The Dutch government has dealt another blow to the new EU member states Bulgaria and Romania, saying they are still doing too little to tackle corruption and organized crime, and their management of EU funds is still below par.
The conclusions were announced on Wednesday in response to the progress report that the European Commission presented on 22 July under the Cooperation and Verification Mechanism (CVM) for the two countries.
The letter that European affairs minister Frans Timmermans, foreign minister Maxime Verhagen and justice minister Ernst Hirsch Ballin sent to the House of Representatives identifies many shortcomings, including ‘the lack of political will to implement irreversible reforms’.
The letter said the Dutch government will continue to press for improvements in both countries at European level. If this does not happen, it will have consequences for the transfer of EU funds to the two countries and their accession to the Schengen area.
“Accession to the Schengen area would mean the disappearance of controls at the countries’ internal borders. The government believes that this should not happen until sufficient trust exists among the Schengen partners,” the letter reads.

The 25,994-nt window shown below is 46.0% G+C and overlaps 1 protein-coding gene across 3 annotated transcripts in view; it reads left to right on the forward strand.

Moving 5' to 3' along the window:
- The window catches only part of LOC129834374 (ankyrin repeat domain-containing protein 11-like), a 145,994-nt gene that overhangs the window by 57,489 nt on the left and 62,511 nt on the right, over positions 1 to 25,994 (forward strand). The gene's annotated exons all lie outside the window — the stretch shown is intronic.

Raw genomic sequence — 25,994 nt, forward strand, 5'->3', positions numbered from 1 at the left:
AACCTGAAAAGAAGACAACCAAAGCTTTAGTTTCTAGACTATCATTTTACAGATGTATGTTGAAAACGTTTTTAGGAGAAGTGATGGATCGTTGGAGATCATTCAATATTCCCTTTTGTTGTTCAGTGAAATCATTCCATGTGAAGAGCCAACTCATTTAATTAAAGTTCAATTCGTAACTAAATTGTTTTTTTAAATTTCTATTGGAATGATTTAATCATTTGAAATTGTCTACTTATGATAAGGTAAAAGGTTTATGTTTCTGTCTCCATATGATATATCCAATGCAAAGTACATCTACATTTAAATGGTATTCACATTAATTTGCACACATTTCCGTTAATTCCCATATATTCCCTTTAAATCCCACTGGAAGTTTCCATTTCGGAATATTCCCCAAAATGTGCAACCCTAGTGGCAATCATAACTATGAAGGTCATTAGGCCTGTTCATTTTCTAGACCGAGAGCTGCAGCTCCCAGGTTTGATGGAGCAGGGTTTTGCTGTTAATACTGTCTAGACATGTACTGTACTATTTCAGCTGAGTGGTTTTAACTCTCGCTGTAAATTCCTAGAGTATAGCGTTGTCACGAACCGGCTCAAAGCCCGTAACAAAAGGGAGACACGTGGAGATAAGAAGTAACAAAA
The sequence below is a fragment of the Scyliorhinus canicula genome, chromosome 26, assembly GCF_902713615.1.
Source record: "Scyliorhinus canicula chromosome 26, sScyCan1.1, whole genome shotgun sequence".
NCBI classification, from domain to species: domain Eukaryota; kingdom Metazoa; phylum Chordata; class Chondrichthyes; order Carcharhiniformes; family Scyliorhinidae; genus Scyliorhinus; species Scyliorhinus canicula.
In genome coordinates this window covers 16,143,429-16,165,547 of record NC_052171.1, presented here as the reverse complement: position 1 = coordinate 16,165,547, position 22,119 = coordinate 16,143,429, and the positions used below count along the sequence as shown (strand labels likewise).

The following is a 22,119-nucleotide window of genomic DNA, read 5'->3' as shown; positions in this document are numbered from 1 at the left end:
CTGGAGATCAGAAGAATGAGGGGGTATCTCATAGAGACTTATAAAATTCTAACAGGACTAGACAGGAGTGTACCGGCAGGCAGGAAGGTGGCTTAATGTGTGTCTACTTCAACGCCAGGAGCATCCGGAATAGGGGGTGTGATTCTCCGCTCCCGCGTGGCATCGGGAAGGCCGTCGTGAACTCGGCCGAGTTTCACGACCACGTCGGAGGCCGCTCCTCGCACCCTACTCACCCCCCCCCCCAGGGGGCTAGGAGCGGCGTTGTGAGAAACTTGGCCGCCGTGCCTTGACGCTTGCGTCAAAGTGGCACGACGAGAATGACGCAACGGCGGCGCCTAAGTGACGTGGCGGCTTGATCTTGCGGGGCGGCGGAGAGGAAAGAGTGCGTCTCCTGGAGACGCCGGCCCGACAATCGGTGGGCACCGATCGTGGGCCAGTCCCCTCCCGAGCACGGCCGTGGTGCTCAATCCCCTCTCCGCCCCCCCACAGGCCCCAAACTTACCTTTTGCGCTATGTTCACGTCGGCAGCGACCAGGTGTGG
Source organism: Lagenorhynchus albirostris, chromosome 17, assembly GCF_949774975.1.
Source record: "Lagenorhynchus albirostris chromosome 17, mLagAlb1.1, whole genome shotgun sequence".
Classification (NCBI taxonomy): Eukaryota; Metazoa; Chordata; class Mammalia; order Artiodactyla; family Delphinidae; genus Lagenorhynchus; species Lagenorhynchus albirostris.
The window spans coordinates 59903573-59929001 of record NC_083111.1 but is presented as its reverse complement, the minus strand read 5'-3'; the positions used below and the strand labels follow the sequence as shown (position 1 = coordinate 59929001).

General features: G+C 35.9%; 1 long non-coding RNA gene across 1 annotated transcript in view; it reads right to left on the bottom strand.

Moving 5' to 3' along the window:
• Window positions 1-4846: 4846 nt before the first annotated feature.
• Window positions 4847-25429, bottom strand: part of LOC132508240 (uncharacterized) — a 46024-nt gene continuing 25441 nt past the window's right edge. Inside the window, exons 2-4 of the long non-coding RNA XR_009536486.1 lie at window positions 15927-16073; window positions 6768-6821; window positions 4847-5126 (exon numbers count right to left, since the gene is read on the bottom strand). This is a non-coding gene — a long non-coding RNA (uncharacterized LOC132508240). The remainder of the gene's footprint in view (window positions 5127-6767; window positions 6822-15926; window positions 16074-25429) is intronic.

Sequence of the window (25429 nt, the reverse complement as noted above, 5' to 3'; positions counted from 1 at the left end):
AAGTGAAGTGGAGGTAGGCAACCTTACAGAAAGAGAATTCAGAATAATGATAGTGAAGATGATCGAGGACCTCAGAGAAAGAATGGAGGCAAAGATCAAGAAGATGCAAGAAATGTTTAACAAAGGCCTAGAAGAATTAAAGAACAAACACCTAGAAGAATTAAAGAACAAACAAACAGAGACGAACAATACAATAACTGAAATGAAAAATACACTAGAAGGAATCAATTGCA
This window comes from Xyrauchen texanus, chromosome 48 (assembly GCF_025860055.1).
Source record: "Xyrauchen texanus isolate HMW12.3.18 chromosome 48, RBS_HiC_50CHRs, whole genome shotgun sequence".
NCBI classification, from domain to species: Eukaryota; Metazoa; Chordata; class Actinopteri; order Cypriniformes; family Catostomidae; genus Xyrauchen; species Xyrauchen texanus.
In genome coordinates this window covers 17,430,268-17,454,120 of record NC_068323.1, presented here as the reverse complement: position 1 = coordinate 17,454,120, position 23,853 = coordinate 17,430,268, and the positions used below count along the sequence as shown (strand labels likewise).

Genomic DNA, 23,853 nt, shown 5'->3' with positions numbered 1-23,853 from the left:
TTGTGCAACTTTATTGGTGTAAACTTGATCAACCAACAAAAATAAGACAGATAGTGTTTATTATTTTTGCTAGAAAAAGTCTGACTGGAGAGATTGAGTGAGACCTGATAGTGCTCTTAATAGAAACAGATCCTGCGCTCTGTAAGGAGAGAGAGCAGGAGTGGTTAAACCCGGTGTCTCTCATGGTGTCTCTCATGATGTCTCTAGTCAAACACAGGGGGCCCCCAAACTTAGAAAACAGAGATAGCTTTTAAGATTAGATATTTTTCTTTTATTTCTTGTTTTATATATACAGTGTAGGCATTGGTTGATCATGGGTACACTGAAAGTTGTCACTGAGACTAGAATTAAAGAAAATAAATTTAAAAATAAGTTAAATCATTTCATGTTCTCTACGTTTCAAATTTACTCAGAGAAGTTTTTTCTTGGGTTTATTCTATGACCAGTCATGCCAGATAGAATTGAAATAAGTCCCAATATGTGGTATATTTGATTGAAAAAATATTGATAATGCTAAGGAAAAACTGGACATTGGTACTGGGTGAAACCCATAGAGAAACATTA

The letter comes a month after a report of the European Commission suggested that an entry into the Schengen zone is not a likely prospect in the near future of Bulgaria even though there was no direct mention of its ambition to do so.
Currently, Bulgarian citizens are allowed visa-free entry into the Schengen system and there is eased access to Bulgaria for Schengen visa holders, but the country is not a full member of the system.
Bulgaria submitted its formal declaration of readiness in September 2007 and sent European authorities follow-up reports, penning in March 2011 as the target date for accession to the Schengen zone.
The estimates turned meaningless due to a delay in the award of a tender to produce biometric passports and lack of progress on the second generation of the EU’s Schengen Information System, more commonly known as SISII.